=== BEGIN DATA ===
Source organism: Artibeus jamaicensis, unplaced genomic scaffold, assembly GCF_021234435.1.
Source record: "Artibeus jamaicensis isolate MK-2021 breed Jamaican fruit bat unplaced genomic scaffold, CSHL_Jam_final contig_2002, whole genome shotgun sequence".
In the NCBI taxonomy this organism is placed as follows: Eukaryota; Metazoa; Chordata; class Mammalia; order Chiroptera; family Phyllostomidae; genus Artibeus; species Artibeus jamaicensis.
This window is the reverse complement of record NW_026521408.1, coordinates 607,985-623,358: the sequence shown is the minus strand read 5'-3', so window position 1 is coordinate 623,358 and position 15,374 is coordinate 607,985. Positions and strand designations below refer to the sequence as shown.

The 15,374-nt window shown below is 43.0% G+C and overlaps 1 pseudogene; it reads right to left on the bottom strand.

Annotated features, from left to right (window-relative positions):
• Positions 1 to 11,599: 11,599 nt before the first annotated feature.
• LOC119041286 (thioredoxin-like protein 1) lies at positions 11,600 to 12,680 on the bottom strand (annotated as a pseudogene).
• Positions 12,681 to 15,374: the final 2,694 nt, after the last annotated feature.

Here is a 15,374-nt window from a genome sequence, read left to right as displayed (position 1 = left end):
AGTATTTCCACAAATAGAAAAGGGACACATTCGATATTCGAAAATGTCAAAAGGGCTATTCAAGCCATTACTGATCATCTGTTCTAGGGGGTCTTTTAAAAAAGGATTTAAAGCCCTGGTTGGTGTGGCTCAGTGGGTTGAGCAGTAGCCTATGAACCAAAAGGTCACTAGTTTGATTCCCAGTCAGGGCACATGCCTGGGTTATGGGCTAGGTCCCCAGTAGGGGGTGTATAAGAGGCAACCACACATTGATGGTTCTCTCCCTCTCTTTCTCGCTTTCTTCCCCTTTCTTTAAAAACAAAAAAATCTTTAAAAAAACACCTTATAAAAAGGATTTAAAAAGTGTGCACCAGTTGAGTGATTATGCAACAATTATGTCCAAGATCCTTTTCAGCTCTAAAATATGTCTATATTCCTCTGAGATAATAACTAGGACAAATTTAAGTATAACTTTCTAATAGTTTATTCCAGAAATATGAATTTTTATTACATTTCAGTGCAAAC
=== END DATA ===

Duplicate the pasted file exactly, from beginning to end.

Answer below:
Source organism: Artibeus jamaicensis, unplaced genomic scaffold, assembly GCF_021234435.1.
Source record: "Artibeus jamaicensis isolate MK-2021 breed Jamaican fruit bat unplaced genomic scaffold, CSHL_Jam_final contig_2002, whole genome shotgun sequence".
In the NCBI taxonomy this organism is placed as follows: Eukaryota; Metazoa; Chordata; class Mammalia; order Chiroptera; family Phyllostomidae; genus Artibeus; species Artibeus jamaicensis.
This window is the reverse complement of record NW_026521408.1, coordinates 607,985-623,358: the sequence shown is the minus strand read 5'-3', so window position 1 is coordinate 623,358 and position 15,374 is coordinate 607,985. Positions and strand designations below refer to the sequence as shown.

The 15,374-nt window shown below is 43.0% G+C and overlaps 1 pseudogene; it reads right to left on the bottom strand.

Annotated features, from left to right (window-relative positions):
• Positions 1 to 11,599: 11,599 nt before the first annotated feature.
• LOC119041286 (thioredoxin-like protein 1) lies at positions 11,600 to 12,680 on the bottom strand (annotated as a pseudogene).
• Positions 12,681 to 15,374: the final 2,694 nt, after the last annotated feature.

Here is a 15,374-nt window from a genome sequence, read left to right as displayed (position 1 = left end):
AGTATTTCCACAAATAGAAAAGGGACACATTCGATATTCGAAAATGTCAAAAGGGCTATTCAAGCCATTACTGATCATCTGTTCTAGGGGGTCTTTTAAAAAAGGATTTAAAGCCCTGGTTGGTGTGGCTCAGTGGGTTGAGCAGTAGCCTATGAACCAAAAGGTCACTAGTTTGATTCCCAGTCAGGGCACATGCCTGGGTTATGGGCTAGGTCCCCAGTAGGGGGTGTATAAGAGGCAACCACACATTGATGGTTCTCTCCCTCTCTTTCTCGCTTTCTTCCCCTTTCTTTAAAAACAAAAAAATCTTTAAAAAAACACCTTATAAAAAGGATTTAAAAAGTGTGCACCAGTTGAGTGATTATGCAACAATTATGTCCAAGATCCTTTTCAGCTCTAAAATATGTCTATATTCCTCTGAGATAATAACTAGGACAAATTTAAGTATAACTTTCTAATAGTTTATTCCAGAAATATGAATTTTTATTACATTTCAGTGCAAAC